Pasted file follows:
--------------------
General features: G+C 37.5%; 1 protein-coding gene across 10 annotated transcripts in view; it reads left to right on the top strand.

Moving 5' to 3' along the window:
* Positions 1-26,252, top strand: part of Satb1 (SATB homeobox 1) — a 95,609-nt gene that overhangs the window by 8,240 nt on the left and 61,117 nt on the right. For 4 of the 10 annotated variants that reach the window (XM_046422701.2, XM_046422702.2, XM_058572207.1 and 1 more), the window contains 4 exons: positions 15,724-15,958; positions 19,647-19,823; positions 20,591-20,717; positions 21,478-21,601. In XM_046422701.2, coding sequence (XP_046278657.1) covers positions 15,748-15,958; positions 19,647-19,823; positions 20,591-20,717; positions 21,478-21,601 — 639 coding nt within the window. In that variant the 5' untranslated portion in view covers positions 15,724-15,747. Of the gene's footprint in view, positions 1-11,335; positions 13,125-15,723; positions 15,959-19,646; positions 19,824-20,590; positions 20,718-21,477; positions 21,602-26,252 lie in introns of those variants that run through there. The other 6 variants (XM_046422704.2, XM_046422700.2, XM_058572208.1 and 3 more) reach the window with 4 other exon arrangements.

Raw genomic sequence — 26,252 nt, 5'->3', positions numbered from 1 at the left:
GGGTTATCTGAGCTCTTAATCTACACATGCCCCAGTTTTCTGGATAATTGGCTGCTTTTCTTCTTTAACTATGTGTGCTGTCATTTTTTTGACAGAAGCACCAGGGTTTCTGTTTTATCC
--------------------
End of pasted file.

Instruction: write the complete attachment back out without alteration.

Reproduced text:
General features: G+C 37.5%; 1 protein-coding gene across 10 annotated transcripts in view; it reads left to right on the top strand.

Moving 5' to 3' along the window:
* Positions 1-26,252, top strand: part of Satb1 (SATB homeobox 1) — a 95,609-nt gene that overhangs the window by 8,240 nt on the left and 61,117 nt on the right. For 4 of the 10 annotated variants that reach the window (XM_046422701.2, XM_046422702.2, XM_058572207.1 and 1 more), the window contains 4 exons: positions 15,724-15,958; positions 19,647-19,823; positions 20,591-20,717; positions 21,478-21,601. In XM_046422701.2, coding sequence (XP_046278657.1) covers positions 15,748-15,958; positions 19,647-19,823; positions 20,591-20,717; positions 21,478-21,601 — 639 coding nt within the window. In that variant the 5' untranslated portion in view covers positions 15,724-15,747. Of the gene's footprint in view, positions 1-11,335; positions 13,125-15,723; positions 15,959-19,646; positions 19,824-20,590; positions 20,718-21,477; positions 21,602-26,252 lie in introns of those variants that run through there. The other 6 variants (XM_046422704.2, XM_046422700.2, XM_058572208.1 and 3 more) reach the window with 4 other exon arrangements.

Raw genomic sequence — 26,252 nt, 5'->3', positions numbered from 1 at the left:
GGGTTATCTGAGCTCTTAATCTACACATGCCCCAGTTTTCTGGATAATTGGCTGCTTTTCTTCTTTAACTATGTGTGCTGTCATTTTTTTGACAGAAGCACCAGGGTTTCTGTTTTATCC